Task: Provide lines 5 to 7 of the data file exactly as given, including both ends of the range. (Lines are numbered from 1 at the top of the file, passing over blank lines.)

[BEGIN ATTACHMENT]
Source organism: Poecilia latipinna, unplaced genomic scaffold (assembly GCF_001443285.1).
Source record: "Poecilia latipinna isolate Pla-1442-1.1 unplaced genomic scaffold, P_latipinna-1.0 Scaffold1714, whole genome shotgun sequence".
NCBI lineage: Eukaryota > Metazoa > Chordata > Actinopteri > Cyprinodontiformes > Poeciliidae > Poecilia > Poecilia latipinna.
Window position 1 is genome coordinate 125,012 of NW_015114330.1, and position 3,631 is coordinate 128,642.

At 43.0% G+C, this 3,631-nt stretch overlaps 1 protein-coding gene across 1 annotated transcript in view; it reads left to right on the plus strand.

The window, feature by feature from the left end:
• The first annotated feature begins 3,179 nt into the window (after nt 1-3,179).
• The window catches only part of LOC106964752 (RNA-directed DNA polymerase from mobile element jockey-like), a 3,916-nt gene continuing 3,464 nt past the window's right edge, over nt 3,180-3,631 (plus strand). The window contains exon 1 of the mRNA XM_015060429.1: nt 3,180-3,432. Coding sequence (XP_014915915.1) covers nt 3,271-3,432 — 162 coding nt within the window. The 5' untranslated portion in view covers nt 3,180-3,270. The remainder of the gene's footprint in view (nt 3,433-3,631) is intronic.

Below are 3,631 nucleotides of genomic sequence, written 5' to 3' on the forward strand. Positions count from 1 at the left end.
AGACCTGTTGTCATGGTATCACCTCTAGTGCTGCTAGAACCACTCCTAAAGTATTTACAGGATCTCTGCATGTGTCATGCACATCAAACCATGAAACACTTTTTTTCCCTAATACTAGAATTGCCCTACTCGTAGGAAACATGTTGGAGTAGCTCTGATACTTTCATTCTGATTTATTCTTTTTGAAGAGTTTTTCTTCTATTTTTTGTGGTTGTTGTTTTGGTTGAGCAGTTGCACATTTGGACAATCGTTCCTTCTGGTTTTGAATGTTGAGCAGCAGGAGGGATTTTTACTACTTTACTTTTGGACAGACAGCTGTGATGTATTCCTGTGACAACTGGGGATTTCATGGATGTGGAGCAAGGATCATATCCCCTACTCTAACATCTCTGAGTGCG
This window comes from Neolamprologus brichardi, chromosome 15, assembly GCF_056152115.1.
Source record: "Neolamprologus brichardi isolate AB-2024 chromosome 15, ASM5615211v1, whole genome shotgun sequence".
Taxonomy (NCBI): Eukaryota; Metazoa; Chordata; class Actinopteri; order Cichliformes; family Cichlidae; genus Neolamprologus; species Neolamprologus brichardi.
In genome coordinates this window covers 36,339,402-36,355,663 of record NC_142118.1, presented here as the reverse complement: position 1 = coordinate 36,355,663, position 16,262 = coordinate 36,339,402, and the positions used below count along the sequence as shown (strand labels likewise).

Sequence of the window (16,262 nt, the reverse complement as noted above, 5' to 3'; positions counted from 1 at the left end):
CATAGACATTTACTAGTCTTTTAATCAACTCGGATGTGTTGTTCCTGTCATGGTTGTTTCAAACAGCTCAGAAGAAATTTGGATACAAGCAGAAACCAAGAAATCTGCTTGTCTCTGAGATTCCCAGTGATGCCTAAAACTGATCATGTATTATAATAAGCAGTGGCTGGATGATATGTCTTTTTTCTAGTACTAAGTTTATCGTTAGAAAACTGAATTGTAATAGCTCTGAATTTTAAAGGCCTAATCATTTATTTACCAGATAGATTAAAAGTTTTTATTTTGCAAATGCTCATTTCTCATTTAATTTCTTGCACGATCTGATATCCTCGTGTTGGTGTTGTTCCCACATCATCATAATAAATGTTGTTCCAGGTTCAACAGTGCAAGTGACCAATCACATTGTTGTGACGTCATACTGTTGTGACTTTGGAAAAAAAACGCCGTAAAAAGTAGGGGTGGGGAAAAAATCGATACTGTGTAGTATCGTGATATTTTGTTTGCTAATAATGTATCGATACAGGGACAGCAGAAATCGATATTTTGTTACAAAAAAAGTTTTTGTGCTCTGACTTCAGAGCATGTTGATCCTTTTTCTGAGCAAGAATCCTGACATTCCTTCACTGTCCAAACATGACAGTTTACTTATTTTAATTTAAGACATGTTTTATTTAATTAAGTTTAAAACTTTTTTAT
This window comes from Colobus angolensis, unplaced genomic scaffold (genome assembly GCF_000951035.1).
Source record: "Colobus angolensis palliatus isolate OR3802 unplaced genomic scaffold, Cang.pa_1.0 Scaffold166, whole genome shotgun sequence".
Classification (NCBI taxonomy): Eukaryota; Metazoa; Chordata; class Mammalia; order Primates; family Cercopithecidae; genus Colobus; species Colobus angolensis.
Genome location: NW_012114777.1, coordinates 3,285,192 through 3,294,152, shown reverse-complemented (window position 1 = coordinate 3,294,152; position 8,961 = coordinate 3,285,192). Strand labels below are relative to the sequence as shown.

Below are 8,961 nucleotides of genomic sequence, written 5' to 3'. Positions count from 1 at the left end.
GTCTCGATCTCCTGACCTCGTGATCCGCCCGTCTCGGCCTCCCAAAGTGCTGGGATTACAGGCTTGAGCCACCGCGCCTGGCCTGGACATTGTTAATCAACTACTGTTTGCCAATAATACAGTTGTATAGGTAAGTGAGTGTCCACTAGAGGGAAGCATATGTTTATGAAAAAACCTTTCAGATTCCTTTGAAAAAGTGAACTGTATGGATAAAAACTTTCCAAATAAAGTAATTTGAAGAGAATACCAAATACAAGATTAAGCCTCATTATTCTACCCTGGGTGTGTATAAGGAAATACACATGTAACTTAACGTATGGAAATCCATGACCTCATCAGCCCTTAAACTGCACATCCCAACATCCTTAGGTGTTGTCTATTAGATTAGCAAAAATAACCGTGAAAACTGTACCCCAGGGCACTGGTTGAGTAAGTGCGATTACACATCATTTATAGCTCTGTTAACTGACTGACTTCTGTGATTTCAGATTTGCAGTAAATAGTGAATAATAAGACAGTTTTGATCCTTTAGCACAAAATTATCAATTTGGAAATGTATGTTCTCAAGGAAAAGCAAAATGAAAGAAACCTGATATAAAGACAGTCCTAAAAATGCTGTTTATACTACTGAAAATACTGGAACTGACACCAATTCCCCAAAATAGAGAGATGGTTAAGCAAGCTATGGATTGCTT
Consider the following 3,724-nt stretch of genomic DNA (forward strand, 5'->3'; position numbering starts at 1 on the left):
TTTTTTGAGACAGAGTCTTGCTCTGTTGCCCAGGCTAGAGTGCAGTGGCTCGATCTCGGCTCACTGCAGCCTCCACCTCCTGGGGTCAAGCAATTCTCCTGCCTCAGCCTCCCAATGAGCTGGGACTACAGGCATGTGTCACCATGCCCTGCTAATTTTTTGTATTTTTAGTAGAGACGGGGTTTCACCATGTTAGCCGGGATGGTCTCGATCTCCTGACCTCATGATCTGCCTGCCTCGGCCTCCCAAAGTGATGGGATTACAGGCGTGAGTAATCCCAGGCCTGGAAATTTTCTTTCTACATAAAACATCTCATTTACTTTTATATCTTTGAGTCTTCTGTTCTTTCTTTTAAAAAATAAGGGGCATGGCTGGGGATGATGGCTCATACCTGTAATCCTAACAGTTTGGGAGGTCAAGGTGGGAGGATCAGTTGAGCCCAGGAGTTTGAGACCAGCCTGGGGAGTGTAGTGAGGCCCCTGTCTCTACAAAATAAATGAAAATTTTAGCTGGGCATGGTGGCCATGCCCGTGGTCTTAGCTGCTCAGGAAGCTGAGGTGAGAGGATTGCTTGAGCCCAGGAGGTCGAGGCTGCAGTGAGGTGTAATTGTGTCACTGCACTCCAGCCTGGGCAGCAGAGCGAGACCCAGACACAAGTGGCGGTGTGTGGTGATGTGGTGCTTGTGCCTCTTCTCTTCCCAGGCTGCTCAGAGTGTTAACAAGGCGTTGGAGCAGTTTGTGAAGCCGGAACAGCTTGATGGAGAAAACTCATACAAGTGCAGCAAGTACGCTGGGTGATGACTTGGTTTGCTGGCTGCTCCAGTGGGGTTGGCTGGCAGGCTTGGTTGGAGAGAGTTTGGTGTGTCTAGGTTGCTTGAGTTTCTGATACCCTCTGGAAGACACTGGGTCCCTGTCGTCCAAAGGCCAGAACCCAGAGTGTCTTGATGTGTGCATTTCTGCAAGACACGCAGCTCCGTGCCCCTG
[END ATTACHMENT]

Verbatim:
At 43.0% G+C, this 3,631-nt stretch overlaps 1 protein-coding gene across 1 annotated transcript in view; it reads left to right on the plus strand.

The window, feature by feature from the left end:
• The first annotated feature begins 3,179 nt into the window (after nt 1-3,179).